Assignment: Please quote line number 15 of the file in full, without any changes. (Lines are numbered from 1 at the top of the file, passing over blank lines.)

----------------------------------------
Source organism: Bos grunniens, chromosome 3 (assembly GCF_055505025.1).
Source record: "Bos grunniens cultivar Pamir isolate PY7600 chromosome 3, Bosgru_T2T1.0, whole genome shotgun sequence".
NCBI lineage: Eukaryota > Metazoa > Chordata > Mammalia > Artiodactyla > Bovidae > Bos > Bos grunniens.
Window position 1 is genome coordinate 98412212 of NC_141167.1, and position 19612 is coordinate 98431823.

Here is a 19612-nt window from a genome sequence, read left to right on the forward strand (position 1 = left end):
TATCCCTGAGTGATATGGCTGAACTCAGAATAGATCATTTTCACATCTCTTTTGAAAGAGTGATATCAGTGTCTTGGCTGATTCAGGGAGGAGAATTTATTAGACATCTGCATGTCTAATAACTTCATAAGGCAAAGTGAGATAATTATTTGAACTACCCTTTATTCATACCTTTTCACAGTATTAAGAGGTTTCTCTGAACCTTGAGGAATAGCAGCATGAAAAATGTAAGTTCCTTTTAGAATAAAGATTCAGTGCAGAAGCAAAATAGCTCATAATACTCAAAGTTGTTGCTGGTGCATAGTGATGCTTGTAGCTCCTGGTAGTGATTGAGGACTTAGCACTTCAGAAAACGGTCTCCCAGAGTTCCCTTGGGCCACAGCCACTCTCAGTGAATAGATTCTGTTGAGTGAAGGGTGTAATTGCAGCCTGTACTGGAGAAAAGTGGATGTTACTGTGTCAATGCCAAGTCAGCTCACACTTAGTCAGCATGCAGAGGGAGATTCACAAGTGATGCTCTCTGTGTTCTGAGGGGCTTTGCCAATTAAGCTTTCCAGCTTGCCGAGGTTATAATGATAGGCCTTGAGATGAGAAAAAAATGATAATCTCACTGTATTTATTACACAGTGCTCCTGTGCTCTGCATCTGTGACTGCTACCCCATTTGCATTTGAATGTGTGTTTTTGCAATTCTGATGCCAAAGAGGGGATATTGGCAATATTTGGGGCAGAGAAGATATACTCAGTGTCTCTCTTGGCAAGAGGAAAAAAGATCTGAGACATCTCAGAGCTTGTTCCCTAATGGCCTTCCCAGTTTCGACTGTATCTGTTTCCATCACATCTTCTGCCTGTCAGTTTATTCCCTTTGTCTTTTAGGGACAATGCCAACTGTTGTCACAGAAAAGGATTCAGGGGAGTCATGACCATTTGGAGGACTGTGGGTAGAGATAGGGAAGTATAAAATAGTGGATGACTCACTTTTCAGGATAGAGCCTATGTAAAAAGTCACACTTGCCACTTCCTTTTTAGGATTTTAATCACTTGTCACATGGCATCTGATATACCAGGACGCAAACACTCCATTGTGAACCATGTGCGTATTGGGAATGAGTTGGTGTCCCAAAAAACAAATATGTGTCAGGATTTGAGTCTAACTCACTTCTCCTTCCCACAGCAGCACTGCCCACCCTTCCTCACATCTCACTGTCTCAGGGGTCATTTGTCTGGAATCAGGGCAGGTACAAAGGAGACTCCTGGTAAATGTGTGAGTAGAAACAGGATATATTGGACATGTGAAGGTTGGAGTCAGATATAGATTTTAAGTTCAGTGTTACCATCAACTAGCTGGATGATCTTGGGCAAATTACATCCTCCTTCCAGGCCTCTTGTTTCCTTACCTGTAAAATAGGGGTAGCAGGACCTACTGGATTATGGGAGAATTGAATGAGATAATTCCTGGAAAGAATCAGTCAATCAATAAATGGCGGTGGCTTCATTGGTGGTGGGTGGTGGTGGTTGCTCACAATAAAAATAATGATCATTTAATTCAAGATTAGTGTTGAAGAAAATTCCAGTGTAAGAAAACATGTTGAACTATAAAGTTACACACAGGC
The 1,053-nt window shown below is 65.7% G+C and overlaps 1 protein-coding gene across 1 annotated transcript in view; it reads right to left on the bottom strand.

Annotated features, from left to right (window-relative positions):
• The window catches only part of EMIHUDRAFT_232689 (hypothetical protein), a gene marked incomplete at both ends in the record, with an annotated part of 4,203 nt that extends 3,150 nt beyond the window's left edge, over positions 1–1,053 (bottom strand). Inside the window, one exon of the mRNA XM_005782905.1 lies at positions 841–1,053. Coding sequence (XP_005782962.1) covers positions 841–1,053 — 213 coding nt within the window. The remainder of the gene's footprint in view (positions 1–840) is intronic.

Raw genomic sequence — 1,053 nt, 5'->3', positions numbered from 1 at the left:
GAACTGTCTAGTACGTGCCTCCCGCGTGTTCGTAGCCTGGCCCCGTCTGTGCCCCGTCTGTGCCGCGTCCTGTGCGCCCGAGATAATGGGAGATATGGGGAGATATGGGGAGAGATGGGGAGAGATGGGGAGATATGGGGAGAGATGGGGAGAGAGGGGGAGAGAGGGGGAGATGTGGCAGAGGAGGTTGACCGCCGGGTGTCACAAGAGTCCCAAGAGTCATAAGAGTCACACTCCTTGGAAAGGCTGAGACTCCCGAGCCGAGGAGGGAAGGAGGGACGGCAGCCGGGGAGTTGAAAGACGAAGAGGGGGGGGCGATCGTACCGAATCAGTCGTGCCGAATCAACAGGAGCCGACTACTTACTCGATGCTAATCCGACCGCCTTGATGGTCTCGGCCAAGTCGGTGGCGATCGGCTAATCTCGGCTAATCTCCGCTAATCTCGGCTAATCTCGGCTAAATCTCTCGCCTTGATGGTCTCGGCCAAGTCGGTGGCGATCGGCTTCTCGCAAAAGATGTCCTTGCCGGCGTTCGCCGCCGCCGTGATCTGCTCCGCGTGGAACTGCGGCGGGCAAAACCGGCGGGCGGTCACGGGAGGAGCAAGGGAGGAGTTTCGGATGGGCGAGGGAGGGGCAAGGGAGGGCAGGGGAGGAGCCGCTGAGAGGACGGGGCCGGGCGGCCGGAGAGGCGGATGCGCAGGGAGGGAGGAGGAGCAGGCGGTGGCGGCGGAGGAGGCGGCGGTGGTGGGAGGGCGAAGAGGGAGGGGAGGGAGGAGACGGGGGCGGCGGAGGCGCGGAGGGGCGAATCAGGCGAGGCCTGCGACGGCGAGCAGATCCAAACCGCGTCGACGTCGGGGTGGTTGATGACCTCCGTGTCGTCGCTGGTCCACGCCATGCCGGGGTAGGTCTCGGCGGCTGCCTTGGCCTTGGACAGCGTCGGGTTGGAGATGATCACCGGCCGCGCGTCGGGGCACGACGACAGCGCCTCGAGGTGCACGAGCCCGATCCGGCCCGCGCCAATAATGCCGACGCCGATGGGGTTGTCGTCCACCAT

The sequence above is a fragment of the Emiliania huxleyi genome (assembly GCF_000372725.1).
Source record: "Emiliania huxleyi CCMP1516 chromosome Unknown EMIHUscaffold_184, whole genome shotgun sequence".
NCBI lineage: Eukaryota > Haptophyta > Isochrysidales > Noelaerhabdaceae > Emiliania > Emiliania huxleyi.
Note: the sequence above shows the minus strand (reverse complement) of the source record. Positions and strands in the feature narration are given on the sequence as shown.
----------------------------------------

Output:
Note: the sequence above shows the minus strand (reverse complement) of the source record. Positions and strands in the feature narration are given on the sequence as shown.